Vox published a story earlier this week on all that is wrong with how Congress is staffed.
The article, and the Congressional Management Foundation (CMF) study it covers, are well worth your time to read, so I won’t rehash too much of the content here. The Cliff’s Notes version:
- Congressional staff, especially committee staff, are dwindling
- With workload, and its complexity, increasing and fewer people to handle it, turnover is rising
- Smaller staff and higher turnover means that there are fewer people on the Hill with issue expertise
- There are very few non-partisan information sources
- Congress’ technology platforms suck
- There is too little time spent debating issues
These trends don’t bode well for our democracy for lots of reasons.
The most important to me is that Congress, from a communications standpoint, is broken.
There’s simply not enough staff and not enough time. Staff can barely ensure that Congress is functioning.
The typical issue communications tactics exploit, rather than compensate for, these weaknesses. By generating larger volumes of digital and phone communications with superficial messaging, you’re ignoring the realities laid bare by this CMF study.
You’re literally shouting into the wind. How much time do you think staff can devote to endless issue emails, FB posts and tweets? How much of your issue would they be able to understand even if they could read them?
If you’re making it harder for legislators and staff to engage with your issue, expect to lose.
Within this communications chaos, however, is an opportunity for you to stand out among the issue-peddling masses.
The plan to stand out
Getting what you want in this crazy communication environment requires you to be different. Being different means using an approach that helps staff and legislators compensate for the weaknesses detailed in the CMF report:
1. Start early and be consistent. This is the most important piece of advice I can give. With staff doing too much and not being up on each issue, don’t expect to just do a last minute push and get what you want. You need time to get on a legislator’s radar screen and build relationships. You need to establish your organization as a trusted source of information. This means that you’re offering legislator offices something of value; something that is clearly in very short supply. Offering this value consistently is the only way to cut through the din.
2. Plan contacts from different people. This is a corollary to #1. If you’re a healthcare provider, for example, after your government relations team and lobbyists have done their meetings, line-up visits from executive leadership, doctors, researchers and patients. Legislators will grouse about taking multiple meetings on the same issue–and you don’t want to waste their time. Lining-up different messengers guards against this by helping you provide the legislator with different stories and different angles on your issue.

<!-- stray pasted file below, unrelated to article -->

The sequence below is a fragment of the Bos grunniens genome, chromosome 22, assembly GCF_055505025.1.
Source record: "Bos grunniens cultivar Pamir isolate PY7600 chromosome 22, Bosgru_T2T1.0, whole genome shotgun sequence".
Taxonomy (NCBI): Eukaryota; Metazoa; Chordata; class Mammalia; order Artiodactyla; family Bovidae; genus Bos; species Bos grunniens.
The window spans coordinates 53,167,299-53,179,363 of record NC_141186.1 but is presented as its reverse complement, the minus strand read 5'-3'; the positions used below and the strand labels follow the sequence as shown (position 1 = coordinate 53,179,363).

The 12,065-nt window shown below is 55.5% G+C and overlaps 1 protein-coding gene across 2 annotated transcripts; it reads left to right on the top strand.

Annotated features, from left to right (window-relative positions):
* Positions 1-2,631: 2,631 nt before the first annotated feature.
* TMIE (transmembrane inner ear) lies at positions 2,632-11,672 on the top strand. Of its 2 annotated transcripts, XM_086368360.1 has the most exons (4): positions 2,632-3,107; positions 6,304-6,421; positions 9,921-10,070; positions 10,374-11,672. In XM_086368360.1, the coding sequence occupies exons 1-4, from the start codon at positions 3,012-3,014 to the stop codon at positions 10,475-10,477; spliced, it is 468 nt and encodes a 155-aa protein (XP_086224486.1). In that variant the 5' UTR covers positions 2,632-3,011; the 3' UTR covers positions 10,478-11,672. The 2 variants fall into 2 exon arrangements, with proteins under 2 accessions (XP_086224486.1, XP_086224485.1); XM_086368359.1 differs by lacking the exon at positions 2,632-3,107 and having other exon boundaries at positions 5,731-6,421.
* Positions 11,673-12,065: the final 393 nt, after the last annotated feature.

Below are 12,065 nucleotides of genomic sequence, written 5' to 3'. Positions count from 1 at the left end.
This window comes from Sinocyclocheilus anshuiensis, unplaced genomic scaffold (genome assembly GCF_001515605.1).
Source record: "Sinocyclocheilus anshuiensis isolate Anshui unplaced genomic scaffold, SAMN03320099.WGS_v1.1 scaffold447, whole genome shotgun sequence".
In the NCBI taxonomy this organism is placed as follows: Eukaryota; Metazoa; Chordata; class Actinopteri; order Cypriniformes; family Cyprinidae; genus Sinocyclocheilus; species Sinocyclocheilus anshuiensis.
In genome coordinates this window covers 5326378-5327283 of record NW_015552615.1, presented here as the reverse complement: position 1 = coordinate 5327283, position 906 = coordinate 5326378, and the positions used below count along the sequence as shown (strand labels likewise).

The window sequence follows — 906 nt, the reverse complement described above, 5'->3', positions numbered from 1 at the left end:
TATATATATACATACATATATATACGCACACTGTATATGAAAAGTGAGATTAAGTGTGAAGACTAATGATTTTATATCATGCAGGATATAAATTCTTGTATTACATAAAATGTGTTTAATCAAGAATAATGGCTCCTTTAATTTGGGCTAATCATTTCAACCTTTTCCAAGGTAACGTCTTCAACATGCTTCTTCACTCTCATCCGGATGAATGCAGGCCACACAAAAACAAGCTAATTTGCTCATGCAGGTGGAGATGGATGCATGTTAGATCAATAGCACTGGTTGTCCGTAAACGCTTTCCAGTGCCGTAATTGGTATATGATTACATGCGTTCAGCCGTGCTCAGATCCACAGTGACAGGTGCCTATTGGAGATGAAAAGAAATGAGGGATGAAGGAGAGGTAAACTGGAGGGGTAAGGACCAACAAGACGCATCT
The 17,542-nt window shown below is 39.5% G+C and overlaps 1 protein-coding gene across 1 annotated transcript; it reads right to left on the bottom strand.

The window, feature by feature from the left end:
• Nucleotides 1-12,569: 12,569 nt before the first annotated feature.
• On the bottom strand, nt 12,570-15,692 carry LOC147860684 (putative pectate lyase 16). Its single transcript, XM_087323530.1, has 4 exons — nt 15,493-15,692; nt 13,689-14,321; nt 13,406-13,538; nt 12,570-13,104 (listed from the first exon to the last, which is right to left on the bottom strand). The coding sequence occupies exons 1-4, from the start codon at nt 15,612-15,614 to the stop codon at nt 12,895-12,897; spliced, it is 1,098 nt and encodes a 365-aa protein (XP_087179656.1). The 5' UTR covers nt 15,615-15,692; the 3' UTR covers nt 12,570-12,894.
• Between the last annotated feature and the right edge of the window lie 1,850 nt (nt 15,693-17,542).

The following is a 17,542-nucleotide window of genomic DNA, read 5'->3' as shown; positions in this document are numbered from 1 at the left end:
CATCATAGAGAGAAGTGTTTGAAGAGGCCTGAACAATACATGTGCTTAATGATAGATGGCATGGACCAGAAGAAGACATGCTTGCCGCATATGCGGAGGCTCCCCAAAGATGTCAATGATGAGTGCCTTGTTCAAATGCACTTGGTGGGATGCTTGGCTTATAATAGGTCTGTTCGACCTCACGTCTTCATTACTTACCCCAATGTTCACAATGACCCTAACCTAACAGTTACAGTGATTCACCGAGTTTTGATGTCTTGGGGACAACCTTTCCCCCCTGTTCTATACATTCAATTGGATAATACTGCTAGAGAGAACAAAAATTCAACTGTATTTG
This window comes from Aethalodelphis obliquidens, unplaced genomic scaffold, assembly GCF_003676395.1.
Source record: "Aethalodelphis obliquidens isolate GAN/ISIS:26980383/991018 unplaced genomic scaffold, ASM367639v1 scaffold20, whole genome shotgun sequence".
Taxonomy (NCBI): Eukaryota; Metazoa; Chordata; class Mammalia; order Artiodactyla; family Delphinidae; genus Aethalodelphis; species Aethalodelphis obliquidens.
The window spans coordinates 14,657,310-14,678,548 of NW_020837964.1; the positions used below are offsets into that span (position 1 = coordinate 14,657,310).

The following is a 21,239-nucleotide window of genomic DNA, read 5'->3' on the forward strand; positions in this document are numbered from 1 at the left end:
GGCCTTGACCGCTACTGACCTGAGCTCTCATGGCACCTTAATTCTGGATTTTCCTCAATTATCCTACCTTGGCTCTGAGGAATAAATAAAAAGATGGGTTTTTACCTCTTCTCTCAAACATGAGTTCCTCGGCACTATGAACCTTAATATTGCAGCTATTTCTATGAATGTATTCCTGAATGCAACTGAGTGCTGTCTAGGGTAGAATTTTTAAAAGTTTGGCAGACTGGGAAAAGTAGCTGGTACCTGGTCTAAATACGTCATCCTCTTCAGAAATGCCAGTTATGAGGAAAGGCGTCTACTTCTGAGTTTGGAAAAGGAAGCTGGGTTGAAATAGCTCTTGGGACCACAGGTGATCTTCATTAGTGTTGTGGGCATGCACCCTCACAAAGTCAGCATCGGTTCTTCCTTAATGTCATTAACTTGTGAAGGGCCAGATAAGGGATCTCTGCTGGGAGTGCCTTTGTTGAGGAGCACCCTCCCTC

3. Focus your issue education efforts on staff. You need the staffer handling your issue to know you, trust you and be on your side. The legislator will ask for their advice. This CMF study makes clear that staff need more support–you can provide it and make their life just that much easier.
Become the source of information on your issue. Have your fact sheets ready but be able to back them up with more detailed data. If they want a different perspective, be prepared to help them find it.
Plus, meetings with staff are easier and take less time to arrange, which leads me to my next point…
4. Focus on face-to-face instead of Facebook. It seems counter-intuitive. If everyone’s so crazy busy, how do you get a meeting? See #1 above. Start early and don’t stop until you’ve gotten on a staffer’s and/or legislator’s calendar. (The art of setting-up these meetings is another blog post.) Given the crush of email and social communications, the lack of issue debate time and Congress’ weak technology infrastructure, a face-to-face conversation becomes a much better way to make sure staff is engaged and focused only on what you need.
After a face-to-face staff meeting, the staffer will likely give you their work email and invite you to communicate directly. Now, you and your advocates have a line to someone who can help–not the same inbox the rest of the issue-peddlers are using. Once you’ve proven to be a valuable source of information, follow-up meetings will be easier to get.
5. Communicate with district offices. The Vox article slips-in a hugely important piece of information: as Hill staff has been declining, more investment has been made in district offices. District offices are typically less stressful environments. They are more generously staffed (relatively speaking). Basically, it’s everything D.C. is not. So you can get more time and attention from staff. During recess periods, like right now, you’ll also get more time with the legislators. And, remember, any communications you direct to the district office–letters, calls, etc.–get reported back to Capitol Hill. District office engagement is an easier way to get on the legislator’s radar screen and begin the relationship building process.
Don’t misunderstand: you should definitely include email and social in your communications mix. But use them as a supplement–not as the centerpiece–to your issue communications. Use them to bridge the gaps of time between your personal meetings, calls and letters.
Have a strategic purpose behind your digital communications that fits with this approach. Provide a staffer with more detailed data or a different angle on your issue. Share a conversation you had with their colleague in a district office. Or, just take a minute to recognize a staffer’s birthday or engagement.
A broken Congress doesn’t need to be an obstacle. You just need to know how to use it to your advantage.
Let me know what you think. Send me an email at firstname.lastname@example.org.